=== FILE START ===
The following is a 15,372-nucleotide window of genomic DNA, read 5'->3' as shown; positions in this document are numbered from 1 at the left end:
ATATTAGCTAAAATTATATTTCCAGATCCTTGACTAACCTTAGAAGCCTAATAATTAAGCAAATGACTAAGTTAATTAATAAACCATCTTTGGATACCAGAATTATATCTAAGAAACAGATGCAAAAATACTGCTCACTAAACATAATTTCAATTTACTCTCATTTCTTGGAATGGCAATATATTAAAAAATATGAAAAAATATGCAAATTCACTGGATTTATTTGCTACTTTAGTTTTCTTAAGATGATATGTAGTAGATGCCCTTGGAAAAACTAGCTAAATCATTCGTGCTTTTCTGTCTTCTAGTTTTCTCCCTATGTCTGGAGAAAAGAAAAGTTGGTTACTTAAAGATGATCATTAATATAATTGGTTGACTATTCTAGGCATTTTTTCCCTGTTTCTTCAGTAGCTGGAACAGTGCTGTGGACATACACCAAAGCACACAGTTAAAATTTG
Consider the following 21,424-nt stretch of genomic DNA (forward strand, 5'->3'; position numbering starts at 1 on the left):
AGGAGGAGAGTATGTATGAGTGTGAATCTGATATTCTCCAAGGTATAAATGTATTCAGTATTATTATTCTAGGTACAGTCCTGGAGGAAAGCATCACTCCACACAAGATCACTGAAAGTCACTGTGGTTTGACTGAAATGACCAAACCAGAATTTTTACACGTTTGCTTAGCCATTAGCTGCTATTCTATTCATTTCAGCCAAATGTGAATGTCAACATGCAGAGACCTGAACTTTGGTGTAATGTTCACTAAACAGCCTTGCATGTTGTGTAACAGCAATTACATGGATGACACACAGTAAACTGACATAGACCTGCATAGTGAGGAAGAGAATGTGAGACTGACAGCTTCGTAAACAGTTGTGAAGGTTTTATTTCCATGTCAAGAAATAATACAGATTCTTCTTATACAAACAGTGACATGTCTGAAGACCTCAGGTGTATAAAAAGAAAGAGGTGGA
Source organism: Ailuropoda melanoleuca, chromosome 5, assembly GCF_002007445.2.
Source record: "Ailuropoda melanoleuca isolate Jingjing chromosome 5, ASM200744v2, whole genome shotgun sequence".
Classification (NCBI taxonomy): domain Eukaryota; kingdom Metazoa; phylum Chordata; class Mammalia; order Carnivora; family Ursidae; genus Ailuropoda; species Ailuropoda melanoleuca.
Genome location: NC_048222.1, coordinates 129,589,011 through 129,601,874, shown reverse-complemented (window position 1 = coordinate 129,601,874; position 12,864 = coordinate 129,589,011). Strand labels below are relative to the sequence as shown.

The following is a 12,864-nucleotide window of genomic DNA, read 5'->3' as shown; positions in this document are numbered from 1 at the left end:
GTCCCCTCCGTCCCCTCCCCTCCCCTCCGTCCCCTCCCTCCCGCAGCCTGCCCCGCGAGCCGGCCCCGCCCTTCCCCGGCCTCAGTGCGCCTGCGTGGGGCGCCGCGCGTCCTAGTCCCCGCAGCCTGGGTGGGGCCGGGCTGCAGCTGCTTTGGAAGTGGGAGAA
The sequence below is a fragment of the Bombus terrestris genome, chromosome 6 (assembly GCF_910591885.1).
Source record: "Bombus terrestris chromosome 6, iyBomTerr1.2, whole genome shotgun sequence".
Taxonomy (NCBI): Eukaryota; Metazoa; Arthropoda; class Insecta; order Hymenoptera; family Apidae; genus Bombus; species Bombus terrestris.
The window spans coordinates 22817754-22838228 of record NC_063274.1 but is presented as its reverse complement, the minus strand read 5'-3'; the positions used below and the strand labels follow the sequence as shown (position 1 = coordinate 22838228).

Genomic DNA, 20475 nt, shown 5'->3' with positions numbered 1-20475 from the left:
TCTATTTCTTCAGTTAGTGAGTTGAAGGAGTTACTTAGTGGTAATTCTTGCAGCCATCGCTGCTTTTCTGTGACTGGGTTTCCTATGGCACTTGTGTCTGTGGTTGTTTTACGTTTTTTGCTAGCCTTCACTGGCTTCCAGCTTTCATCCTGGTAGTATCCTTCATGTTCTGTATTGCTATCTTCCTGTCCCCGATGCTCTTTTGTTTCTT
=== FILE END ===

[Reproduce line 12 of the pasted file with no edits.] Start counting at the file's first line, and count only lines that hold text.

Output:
Source record: "Bombus terrestris chromosome 6, iyBomTerr1.2, whole genome shotgun sequence".